Commonly seen as a pest, nuisance and source of contamination, insects have a reputational issue. In the age of Mortein and Louie the Fly, we don’t blame you for getting the creepy crawlies…but we would like to challenge you to think differently about six-legged creatures.
Before you make a bee line for the bug spray, hear us out. Insects play a fundamental role in our ecosystem. They pollinate plants, disperse seeds, contribute to biological control of pests, maintain soil structure, provide a food source for amphibians, reptiles, birds, and mammals, and even help to breakdown organic matter. That’s right! Worms aren’t the only decomposers in town.
Do the insects in your compost bug you? Give them a second chance.
Insects play an important role in the composting process. From slaters to fly larvae, snails and mites, most critters visit your compost to give microorganisms and worms a helping hand as they work to convert organic matter into compost. Ecological teamwork makes the dream work! Insects such as beetles may also act as predators. This isn’t a bad thing as a healthy population of predators means a healthy population of insects! That said, when compost reaches a certain stage of decomposition (the thermophilic ‘high-temperature’ phase), the high temperature levels are too hot for many insects to call home. You will see natural changes in your insect population throughout the composting process. So, if your insect population declines, there is no need to get a bee in your bonnet!
The other great thing about insects is that they are also a handy indicator of compost conundrums. If a certain species begins to take over, this generally suggests that you might have an imbalanced compost. Commonly, moisture levels are too high and/or pH levels are too low (vinegar and fruit fly infestations, we are looking at you 🪰). We have some handy hints on this here.
The new (high protein) kid on the compost block
Now don’t get us wrong…we love our wrigglers! However, larvae also have our compost hearts and here is why: efficiency. Black soldier flies (Hermetia illucens) are approximately 15 mm long, black and a little wasp-like in looks. They feast on nitrogen-rich organic matter such as food scraps and tend to flitter about the compost pile in search for the right location to lay their eggs. This generous gift to your compost is worth welcoming because the consequent black soldier fly larvae (BSFL) are munching machines and can help to process your scraps far more quickly than worms. The frass leftover (a mixture of BSFL faeces, exoskeletons, and substrate residue) has compost-like properties and can be used as a soil-amendment or fertiliser. However, there is another (often surprising) product of BSFL farming...protein.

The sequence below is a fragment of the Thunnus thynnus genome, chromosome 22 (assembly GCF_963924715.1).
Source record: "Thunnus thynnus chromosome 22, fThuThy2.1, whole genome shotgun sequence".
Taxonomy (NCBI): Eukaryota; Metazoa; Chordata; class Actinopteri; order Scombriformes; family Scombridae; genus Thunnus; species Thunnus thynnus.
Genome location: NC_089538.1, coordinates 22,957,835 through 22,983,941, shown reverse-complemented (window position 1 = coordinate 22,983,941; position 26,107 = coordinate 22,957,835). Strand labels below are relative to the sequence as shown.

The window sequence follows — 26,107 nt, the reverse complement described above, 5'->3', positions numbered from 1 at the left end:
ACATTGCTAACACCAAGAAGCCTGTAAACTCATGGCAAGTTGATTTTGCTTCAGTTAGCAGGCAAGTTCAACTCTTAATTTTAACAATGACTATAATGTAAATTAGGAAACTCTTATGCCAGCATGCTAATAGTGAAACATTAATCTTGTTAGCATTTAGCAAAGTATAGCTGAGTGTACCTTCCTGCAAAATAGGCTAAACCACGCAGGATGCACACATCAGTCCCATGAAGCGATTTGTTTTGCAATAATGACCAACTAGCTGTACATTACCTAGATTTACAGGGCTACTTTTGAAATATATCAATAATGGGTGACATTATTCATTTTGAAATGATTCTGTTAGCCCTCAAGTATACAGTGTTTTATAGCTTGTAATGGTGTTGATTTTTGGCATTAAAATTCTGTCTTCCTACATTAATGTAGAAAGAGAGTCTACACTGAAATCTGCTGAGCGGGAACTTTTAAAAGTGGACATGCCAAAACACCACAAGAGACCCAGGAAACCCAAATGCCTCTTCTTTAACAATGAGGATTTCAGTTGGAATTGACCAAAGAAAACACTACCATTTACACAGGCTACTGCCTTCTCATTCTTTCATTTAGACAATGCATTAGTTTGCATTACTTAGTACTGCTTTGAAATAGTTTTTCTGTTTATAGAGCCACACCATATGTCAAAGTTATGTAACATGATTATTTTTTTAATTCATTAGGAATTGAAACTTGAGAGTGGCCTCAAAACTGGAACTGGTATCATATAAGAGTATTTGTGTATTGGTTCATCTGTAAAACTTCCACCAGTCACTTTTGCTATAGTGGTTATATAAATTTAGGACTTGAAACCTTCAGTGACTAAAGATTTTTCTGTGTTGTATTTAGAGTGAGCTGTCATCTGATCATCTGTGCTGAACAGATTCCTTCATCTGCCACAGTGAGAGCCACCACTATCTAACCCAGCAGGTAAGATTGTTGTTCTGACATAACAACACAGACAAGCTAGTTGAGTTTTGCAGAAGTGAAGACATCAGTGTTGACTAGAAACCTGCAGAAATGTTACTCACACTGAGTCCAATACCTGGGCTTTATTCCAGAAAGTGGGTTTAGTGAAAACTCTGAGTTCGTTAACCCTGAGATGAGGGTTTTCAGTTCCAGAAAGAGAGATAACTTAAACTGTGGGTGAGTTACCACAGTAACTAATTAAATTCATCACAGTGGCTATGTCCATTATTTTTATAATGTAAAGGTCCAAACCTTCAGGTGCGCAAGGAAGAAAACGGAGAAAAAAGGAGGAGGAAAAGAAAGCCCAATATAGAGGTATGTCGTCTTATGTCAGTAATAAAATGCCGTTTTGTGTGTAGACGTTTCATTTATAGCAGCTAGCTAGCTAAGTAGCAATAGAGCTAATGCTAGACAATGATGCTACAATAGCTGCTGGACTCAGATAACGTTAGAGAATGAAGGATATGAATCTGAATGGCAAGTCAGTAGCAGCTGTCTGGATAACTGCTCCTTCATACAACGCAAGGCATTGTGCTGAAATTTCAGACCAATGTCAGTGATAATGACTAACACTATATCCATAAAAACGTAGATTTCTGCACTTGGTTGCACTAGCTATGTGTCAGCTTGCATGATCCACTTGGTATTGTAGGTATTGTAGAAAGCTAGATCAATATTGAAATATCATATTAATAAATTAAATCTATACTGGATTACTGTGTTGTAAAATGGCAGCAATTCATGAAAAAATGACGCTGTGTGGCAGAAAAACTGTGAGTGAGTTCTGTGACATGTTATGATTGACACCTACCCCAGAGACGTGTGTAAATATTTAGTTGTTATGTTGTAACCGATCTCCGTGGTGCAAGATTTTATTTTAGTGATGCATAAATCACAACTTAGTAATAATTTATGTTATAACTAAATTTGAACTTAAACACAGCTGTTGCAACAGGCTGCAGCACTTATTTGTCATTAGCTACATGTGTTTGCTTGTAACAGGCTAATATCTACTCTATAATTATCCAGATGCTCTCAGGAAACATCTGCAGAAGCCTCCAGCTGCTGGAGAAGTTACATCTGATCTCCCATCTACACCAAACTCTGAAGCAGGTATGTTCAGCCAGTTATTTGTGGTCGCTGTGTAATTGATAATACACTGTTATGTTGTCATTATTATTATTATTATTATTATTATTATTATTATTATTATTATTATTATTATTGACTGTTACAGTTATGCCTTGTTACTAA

BSFL, along with other insects such as yellow mealworm larvae (Tenebrio molitor) and house crickets (Acheta domesticus), are a great source of high-quality protein, fats, and micronutrients. Raised on food waste with little land and water, they produce less greenhouse gas emissions and have a higher food conversion rate than traditional livestock such cattle and sheep (read more about the environmental benefits here). There is consequently increasing interest in rearing insects for human consumption, or as a protein source in feedstock mixtures.
Out of the compost and onto the dinner plate
The practice of eating insects, often referred to as ‘entomophagy’, isn’t new. From larvae to cicadas, ants and caterpillars, insects have been eaten for thousands of years and, while bugs aren’t common for breakfast in Australia, they remain a part of everyday diet for millions of people worldwide. So, why aren’t we eating insects? It mostly comes down to negative connotations and a lack of familiarity with insects as food. It is therefore no surprise that when faced with the idea of eating insects, many feel a sense of disgust and relate insects with negative qualities (e.g., gooey and chewy). Despite these perceptions, insects have a culinary flair! Depending on the species and how you cook them, they have a range of flavours (from green apple to roast chicken and even popcorn) and textures (from crunchy to chewy). Chef Joseph Yoon has some great resources if you are looking to give insects a go!
At the end of the day, insects are more than a pest, nuisance, and source of contamination. They are an important part of our ecosystem and may play a valuable role in our food future. If the idea of eating insects gives you butterflies, you don’t need to pick up a fork today. But, we encourage you to think about them differently. Whether in the backyard, compost, or kitchen, give insects a buzzing chance!